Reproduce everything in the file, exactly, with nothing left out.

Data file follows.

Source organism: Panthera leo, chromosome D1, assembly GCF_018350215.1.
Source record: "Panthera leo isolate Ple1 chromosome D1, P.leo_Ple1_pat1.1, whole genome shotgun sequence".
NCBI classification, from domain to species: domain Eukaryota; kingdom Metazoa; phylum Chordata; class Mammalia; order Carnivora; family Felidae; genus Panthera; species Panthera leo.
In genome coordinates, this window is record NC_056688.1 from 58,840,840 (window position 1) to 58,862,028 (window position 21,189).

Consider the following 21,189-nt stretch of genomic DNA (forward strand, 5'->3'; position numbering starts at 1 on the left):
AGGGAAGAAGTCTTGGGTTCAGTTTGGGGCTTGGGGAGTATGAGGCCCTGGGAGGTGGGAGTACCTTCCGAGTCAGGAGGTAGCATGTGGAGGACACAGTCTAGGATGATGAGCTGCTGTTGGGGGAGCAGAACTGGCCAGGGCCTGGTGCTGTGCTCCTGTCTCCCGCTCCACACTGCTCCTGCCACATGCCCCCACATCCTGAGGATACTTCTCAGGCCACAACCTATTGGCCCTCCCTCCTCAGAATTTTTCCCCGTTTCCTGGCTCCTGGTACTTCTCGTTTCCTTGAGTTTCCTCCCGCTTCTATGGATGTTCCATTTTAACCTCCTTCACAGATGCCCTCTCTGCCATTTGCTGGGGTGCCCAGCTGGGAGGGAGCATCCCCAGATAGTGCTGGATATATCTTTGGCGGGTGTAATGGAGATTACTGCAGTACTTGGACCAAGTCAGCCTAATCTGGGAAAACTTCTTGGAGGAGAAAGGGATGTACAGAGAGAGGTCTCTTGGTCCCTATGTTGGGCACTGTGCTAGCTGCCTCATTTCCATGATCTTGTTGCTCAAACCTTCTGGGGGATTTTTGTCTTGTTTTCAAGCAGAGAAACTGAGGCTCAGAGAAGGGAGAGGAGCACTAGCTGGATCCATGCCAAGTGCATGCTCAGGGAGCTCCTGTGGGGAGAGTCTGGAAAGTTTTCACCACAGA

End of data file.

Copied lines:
Source organism: Panthera leo, chromosome D1, assembly GCF_018350215.1.
Source record: "Panthera leo isolate Ple1 chromosome D1, P.leo_Ple1_pat1.1, whole genome shotgun sequence".
NCBI classification, from domain to species: domain Eukaryota; kingdom Metazoa; phylum Chordata; class Mammalia; order Carnivora; family Felidae; genus Panthera; species Panthera leo.
In genome coordinates, this window is record NC_056688.1 from 58,840,840 (window position 1) to 58,862,028 (window position 21,189).

Consider the following 21,189-nt stretch of genomic DNA (forward strand, 5'->3'; position numbering starts at 1 on the left):
AGGGAAGAAGTCTTGGGTTCAGTTTGGGGCTTGGGGAGTATGAGGCCCTGGGAGGTGGGAGTACCTTCCGAGTCAGGAGGTAGCATGTGGAGGACACAGTCTAGGATGATGAGCTGCTGTTGGGGGAGCAGAACTGGCCAGGGCCTGGTGCTGTGCTCCTGTCTCCCGCTCCACACTGCTCCTGCCACATGCCCCCACATCCTGAGGATACTTCTCAGGCCACAACCTATTGGCCCTCCCTCCTCAGAATTTTTCCCCGTTTCCTGGCTCCTGGTACTTCTCGTTTCCTTGAGTTTCCTCCCGCTTCTATGGATGTTCCATTTTAACCTCCTTCACAGATGCCCTCTCTGCCATTTGCTGGGGTGCCCAGCTGGGAGGGAGCATCCCCAGATAGTGCTGGATATATCTTTGGCGGGTGTAATGGAGATTACTGCAGTACTTGGACCAAGTCAGCCTAATCTGGGAAAACTTCTTGGAGGAGAAAGGGATGTACAGAGAGAGGTCTCTTGGTCCCTATGTTGGGCACTGTGCTAGCTGCCTCATTTCCATGATCTTGTTGCTCAAACCTTCTGGGGGATTTTTGTCTTGTTTTCAAGCAGAGAAACTGAGGCTCAGAGAAGGGAGAGGAGCACTAGCTGGATCCATGCCAAGTGCATGCTCAGGGAGCTCCTGTGGGGAGAGTCTGGAAAGTTTTCACCACAGA